Regular exercise and good nutrition, and especially avoiding too much sugar, can be major for liver health.

Diabetes and liver disease are considered lifestyle-related conditions because although they may have genetic components, they can be managed. In some cases, they can even be reversed through modifications like nutritious eating.

“The good news is that lifestyle changes can make a big difference for those with liver issues," says Jeff McIntyre, NASH program director for the Global Liver Institute. "Regular exercise and good nutrition, and especially avoiding too much sugar, can be major for liver health.”

The recent study didn't include sugar recommendations, but McIntyre says overconsumption of added sugars is related to the rise of fatty liver disease over the past couple of decades and is also tied to other metabolic problems.

Another issue is a rise in sedentary habits, which is a risk factor for metabolic disease and liver problems, he says. A report in JAMA in 2019 noted that in the U.S. population, sedentary behavior has remained high for 15 years, and has been associated with increased risk of multiple diseases and early mortality. COVID has worsened the situation, particularly for young adults, according to a study in the International Journal of Environmental Research and Public Health.

"Physical activity is huge in protecting your liver as well as maintaining your health in general," McIntyre says. "There is also a major mental health boost that comes with exercise, which is important for staying on track with these lifestyle changes, no matter what age you are."

What This Means For You

Making a shift toward dietary changes like legumes, whole grains, and nuts could help young adults lengthen their lives by up to a decade, a new study suggests. Even older adults can benefit from making these changes. If you need help incorporating changes into your regular meal plans, talk to a healthcare provider or a registered dietitian.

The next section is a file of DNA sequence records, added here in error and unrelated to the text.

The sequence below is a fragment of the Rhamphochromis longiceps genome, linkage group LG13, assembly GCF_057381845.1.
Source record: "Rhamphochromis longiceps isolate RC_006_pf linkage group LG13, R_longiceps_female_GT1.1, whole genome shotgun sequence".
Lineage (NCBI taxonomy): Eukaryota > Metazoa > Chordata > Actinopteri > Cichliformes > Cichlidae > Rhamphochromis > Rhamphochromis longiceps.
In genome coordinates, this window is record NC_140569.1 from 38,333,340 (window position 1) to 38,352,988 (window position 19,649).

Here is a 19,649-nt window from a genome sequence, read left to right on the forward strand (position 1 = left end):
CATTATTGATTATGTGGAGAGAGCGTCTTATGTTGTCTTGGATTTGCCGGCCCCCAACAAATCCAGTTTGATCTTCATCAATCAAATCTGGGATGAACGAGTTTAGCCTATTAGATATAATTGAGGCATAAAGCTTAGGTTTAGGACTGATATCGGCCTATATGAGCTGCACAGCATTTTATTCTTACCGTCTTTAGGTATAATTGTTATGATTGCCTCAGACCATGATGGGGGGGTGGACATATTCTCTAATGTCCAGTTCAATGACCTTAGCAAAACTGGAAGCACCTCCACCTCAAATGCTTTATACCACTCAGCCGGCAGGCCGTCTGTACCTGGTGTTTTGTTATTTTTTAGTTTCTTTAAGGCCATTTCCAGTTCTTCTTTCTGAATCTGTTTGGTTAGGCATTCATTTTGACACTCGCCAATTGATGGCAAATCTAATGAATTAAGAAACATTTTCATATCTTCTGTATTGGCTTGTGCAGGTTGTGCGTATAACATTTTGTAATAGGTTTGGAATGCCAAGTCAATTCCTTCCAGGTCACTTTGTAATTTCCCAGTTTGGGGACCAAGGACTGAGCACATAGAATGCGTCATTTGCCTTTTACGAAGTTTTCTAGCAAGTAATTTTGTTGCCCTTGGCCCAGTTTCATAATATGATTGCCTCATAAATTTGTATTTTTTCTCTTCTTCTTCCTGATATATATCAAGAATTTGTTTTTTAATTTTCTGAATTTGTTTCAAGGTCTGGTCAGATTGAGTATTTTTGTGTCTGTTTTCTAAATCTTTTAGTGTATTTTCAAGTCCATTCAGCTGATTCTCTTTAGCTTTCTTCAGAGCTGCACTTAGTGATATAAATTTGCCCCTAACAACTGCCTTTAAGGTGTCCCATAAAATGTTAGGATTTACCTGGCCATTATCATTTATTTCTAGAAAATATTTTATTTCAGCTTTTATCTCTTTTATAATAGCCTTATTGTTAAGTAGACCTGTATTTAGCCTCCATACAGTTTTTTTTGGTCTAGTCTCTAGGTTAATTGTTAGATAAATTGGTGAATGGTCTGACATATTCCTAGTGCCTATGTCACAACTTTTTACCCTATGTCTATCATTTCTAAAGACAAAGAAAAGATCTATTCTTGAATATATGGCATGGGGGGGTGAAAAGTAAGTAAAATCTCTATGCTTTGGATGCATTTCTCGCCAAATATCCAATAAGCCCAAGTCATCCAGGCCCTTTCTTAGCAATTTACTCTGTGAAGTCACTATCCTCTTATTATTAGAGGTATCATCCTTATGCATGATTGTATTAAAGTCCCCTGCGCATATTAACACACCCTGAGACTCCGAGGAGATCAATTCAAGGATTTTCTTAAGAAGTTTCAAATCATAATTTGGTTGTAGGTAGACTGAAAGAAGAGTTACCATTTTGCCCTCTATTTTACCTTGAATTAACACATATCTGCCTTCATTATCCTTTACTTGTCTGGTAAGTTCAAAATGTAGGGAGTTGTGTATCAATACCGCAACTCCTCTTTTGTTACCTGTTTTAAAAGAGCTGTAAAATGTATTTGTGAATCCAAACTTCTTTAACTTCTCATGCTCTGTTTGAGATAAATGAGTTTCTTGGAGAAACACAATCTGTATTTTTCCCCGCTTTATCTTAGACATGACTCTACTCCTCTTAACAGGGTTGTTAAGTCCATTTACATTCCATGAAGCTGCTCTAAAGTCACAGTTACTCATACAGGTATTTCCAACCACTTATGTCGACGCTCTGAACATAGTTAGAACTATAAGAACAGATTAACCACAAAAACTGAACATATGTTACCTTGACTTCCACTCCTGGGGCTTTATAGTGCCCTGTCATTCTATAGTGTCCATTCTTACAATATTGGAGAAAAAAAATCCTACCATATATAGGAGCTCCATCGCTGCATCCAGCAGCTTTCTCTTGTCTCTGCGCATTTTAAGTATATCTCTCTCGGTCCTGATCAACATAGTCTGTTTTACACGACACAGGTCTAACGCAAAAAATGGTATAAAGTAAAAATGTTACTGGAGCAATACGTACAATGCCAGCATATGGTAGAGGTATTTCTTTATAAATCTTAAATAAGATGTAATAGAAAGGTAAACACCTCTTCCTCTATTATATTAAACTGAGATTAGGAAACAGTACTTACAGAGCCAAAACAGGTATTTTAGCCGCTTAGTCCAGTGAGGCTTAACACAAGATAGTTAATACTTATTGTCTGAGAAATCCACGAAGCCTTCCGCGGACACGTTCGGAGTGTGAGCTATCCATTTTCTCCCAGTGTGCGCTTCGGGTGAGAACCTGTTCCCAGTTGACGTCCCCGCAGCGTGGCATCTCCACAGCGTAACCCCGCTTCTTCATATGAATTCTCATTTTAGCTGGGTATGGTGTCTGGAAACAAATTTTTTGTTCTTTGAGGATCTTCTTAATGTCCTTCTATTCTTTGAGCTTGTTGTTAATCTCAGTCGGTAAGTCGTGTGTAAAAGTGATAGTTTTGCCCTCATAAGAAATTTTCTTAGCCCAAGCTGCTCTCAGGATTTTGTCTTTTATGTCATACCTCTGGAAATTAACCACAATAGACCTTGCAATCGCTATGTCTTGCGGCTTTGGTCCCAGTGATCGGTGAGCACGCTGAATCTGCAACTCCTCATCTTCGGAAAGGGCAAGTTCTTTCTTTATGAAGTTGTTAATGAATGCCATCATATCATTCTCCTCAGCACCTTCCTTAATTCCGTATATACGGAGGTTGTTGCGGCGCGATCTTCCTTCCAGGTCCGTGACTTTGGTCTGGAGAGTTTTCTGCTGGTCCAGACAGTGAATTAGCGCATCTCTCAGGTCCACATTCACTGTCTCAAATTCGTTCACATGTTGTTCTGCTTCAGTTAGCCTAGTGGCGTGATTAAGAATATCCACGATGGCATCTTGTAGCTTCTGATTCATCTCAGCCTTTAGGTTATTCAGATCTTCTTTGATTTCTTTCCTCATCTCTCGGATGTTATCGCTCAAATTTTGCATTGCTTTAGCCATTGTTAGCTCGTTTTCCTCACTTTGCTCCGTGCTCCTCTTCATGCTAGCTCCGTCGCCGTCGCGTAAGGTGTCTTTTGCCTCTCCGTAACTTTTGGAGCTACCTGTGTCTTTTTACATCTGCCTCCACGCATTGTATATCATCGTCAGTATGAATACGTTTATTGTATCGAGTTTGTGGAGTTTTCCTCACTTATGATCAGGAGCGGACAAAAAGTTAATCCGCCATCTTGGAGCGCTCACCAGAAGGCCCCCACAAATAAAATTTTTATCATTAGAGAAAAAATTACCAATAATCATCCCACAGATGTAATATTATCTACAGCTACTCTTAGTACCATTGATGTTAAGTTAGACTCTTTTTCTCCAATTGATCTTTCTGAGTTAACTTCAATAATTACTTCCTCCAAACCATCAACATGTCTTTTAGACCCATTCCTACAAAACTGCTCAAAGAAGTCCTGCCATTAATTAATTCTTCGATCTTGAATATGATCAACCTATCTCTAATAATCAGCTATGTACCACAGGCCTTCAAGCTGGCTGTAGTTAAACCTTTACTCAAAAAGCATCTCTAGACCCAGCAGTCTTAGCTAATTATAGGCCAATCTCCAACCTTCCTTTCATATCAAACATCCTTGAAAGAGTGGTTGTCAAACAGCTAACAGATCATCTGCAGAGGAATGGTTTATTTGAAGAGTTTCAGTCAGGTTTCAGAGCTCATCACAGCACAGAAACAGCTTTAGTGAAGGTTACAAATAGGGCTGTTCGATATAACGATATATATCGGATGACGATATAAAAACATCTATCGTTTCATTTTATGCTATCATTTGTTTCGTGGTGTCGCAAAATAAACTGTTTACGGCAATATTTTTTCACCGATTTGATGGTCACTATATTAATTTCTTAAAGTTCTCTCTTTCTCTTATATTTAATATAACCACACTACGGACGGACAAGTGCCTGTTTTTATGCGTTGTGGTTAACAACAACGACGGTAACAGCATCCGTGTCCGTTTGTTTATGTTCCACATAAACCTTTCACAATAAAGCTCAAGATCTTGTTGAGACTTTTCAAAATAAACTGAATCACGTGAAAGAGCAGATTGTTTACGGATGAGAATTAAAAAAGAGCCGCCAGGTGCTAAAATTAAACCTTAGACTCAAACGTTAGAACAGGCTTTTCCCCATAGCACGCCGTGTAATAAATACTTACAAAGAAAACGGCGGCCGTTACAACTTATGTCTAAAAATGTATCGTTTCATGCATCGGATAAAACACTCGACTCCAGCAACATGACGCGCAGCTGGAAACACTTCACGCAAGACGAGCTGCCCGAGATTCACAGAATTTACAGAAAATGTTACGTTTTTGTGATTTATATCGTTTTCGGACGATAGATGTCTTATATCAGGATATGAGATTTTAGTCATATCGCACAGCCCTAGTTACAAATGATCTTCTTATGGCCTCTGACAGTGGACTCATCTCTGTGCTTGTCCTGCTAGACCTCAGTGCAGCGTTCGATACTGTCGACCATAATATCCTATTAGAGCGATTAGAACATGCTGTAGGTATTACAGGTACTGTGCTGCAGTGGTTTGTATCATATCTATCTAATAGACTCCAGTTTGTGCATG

5 Sources
Verywell Fit uses only high-quality sources, including peer-reviewed studies, to support the facts within our articles. Read our editorial process to learn more about how we fact-check and keep our content accurate, reliable, and trustworthy.
  1. Fadnes LT, Økland JM, Haaland ØA, Johansson KA. Estimating impact of food choices on life expectancy: A modeling study. Fontana L, ed. PLoS Med. 2022;19(2):e1003889. doi:10.1371/journal.pmed.1003889

  2. Rakhra V, Galappaththy SL, Bulchandani S, Cabandugama PK. Obesity and the Western diet: How we got here. Mo Med. 2020;117(6):536-538. PMID:33311784

  3. Centers for Disease Control and Prevention. Provisional life expectancy estimates for 2020.

  4. Yang L, Cao C, Kantor ED, et al. Trends in sedentary behavior among the U.S. population, 2001-2016JAMA. 2019;321(16):1587. doi:10.1001/jama.2019.3636

  5. Zheng C, Huang WY, Sheridan S, Sit CHP, Chen XK, Wong SHS. Covid-19 pandemic brings a sedentary lifestyle in young adults: a cross-sectional and longitudinal studyIJERPH. 2020;17(17):6035. doi:10.3390/ijerph17176035

By Elizabeth Millard, CPT, RYT
Elizabeth Millard is a freelance journalist specializing in health, wellness, fitness, and nutrition.